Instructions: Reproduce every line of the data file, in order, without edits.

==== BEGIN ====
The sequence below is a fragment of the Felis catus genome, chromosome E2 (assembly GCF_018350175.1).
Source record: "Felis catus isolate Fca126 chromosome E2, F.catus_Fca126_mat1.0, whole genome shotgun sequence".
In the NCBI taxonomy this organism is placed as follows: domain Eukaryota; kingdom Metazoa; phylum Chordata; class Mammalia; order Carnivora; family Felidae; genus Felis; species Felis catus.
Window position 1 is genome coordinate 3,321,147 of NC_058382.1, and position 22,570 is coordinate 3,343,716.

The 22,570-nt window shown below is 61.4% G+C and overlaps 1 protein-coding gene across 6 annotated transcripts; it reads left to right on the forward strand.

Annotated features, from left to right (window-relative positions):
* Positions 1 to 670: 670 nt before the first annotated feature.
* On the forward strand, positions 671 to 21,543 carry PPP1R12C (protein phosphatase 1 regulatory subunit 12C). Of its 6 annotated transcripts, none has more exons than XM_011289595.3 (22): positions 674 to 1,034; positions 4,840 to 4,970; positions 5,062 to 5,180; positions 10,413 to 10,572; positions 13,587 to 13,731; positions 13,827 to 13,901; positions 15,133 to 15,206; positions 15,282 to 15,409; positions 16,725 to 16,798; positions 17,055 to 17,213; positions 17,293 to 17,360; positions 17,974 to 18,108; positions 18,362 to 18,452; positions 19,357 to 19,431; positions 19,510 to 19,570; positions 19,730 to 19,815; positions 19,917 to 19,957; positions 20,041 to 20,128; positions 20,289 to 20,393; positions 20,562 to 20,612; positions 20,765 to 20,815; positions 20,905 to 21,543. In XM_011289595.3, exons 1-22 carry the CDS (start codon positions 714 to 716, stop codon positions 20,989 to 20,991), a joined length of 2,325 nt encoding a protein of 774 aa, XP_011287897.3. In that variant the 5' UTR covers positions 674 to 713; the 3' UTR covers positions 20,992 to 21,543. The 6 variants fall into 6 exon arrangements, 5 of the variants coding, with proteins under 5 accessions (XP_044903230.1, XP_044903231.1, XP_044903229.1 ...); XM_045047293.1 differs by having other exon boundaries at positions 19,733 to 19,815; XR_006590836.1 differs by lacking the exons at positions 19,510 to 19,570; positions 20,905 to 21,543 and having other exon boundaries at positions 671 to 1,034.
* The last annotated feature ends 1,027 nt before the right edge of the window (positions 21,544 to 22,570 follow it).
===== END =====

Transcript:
The sequence below is a fragment of the Felis catus genome, chromosome E2 (assembly GCF_018350175.1).
Source record: "Felis catus isolate Fca126 chromosome E2, F.catus_Fca126_mat1.0, whole genome shotgun sequence".
In the NCBI taxonomy this organism is placed as follows: domain Eukaryota; kingdom Metazoa; phylum Chordata; class Mammalia; order Carnivora; family Felidae; genus Felis; species Felis catus.
Window position 1 is genome coordinate 3,321,147 of NC_058382.1, and position 22,570 is coordinate 3,343,716.

The 22,570-nt window shown below is 61.4% G+C and overlaps 1 protein-coding gene across 6 annotated transcripts; it reads left to right on the forward strand.

Annotated features, from left to right (window-relative positions):
* Positions 1 to 670: 670 nt before the first annotated feature.
* On the forward strand, positions 671 to 21,543 carry PPP1R12C (protein phosphatase 1 regulatory subunit 12C). Of its 6 annotated transcripts, none has more exons than XM_011289595.3 (22): positions 674 to 1,034; positions 4,840 to 4,970; positions 5,062 to 5,180; positions 10,413 to 10,572; positions 13,587 to 13,731; positions 13,827 to 13,901; positions 15,133 to 15,206; positions 15,282 to 15,409; positions 16,725 to 16,798; positions 17,055 to 17,213; positions 17,293 to 17,360; positions 17,974 to 18,108; positions 18,362 to 18,452; positions 19,357 to 19,431; positions 19,510 to 19,570; positions 19,730 to 19,815; positions 19,917 to 19,957; positions 20,041 to 20,128; positions 20,289 to 20,393; positions 20,562 to 20,612; positions 20,765 to 20,815; positions 20,905 to 21,543. In XM_011289595.3, exons 1-22 carry the CDS (start codon positions 714 to 716, stop codon positions 20,989 to 20,991), a joined length of 2,325 nt encoding a protein of 774 aa, XP_011287897.3. In that variant the 5' UTR covers positions 674 to 713; the 3' UTR covers positions 20,992 to 21,543. The 6 variants fall into 6 exon arrangements, 5 of the variants coding, with proteins under 5 accessions (XP_044903230.1, XP_044903231.1, XP_044903229.1 ...); XM_045047293.1 differs by having other exon boundaries at positions 19,733 to 19,815; XR_006590836.1 differs by lacking the exons at positions 19,510 to 19,570; positions 20,905 to 21,543 and having other exon boundaries at positions 671 to 1,034.
* The last annotated feature ends 1,027 nt before the right edge of the window (positions 21,544 to 22,570 follow it).